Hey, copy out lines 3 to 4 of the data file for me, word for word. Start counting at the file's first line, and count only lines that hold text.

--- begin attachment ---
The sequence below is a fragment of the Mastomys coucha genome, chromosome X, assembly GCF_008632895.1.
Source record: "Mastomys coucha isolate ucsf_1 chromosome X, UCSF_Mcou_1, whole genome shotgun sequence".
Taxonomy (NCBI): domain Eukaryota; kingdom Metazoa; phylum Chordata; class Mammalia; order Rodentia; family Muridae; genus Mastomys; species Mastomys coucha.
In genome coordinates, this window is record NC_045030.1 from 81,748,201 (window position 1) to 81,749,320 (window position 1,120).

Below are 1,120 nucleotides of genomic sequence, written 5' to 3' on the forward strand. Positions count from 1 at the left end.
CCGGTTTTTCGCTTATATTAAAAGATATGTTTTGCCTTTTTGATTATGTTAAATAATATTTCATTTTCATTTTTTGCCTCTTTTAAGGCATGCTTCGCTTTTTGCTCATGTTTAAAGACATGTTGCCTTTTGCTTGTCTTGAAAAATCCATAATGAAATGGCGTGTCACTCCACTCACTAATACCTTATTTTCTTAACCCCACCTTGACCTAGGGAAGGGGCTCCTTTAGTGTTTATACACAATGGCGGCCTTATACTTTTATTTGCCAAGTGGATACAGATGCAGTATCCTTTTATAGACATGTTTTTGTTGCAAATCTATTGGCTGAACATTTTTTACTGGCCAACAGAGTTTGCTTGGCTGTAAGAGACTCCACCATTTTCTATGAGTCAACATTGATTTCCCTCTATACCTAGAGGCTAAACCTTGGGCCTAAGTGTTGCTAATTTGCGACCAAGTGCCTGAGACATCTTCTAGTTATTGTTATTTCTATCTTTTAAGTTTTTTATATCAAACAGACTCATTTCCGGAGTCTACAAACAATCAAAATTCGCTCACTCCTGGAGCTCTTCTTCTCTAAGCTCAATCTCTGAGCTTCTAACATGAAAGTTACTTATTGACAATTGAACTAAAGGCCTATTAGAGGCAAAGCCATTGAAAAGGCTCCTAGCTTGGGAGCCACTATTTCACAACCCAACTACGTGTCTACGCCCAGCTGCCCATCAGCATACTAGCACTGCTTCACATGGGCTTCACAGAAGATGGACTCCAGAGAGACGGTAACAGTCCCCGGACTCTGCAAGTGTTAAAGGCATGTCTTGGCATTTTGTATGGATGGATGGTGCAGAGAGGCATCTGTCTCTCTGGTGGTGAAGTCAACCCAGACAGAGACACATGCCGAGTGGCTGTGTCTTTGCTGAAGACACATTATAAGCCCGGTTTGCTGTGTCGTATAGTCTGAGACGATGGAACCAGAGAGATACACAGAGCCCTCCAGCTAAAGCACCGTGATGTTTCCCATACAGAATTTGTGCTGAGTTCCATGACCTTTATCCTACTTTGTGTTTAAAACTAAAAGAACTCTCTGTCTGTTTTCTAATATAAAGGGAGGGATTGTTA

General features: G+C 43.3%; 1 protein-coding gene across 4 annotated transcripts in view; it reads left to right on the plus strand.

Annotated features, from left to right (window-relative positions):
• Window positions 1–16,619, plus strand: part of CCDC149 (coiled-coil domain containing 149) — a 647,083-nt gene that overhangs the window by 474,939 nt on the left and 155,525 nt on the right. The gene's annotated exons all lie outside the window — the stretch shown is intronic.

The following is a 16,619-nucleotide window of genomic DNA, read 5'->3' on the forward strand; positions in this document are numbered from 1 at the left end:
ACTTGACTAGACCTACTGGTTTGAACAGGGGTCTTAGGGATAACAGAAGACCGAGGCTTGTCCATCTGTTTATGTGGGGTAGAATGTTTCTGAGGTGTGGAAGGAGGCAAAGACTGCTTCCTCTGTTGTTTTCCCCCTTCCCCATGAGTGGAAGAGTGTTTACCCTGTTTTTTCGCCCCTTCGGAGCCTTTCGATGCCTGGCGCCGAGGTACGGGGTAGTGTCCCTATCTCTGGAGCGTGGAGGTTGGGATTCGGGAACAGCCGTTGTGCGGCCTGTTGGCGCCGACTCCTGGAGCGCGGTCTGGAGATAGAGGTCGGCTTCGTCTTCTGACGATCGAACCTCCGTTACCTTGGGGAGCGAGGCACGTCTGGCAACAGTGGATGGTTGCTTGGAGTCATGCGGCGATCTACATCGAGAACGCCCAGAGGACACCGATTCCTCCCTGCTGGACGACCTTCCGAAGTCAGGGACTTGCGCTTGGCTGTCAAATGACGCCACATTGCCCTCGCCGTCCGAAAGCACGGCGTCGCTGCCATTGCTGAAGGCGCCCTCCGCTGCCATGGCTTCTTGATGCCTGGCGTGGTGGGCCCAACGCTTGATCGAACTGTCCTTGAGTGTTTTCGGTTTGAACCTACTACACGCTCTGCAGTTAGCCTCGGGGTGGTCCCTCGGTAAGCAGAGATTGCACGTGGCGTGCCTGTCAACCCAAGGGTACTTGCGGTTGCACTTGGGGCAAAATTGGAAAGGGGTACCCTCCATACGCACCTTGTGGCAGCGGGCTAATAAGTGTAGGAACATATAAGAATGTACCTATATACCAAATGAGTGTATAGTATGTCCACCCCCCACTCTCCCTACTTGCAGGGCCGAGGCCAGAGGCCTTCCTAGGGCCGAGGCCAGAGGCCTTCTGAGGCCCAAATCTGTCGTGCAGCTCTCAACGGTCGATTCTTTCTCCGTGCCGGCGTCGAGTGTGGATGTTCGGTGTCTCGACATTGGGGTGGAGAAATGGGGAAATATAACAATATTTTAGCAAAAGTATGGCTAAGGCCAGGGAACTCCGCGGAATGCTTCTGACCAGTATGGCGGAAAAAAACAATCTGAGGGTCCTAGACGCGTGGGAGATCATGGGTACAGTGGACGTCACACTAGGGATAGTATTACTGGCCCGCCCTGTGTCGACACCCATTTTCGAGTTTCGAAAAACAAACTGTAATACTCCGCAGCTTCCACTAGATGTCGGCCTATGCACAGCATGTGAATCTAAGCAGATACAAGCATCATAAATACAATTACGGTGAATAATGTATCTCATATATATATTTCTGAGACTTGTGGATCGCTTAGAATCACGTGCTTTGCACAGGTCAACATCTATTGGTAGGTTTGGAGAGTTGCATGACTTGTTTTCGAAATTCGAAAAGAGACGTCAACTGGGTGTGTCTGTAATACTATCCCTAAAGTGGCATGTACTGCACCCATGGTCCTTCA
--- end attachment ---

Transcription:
Taxonomy (NCBI): domain Eukaryota; kingdom Metazoa; phylum Chordata; class Mammalia; order Rodentia; family Muridae; genus Mastomys; species Mastomys coucha.
In genome coordinates, this window is record NC_045030.1 from 81,748,201 (window position 1) to 81,749,320 (window position 1,120).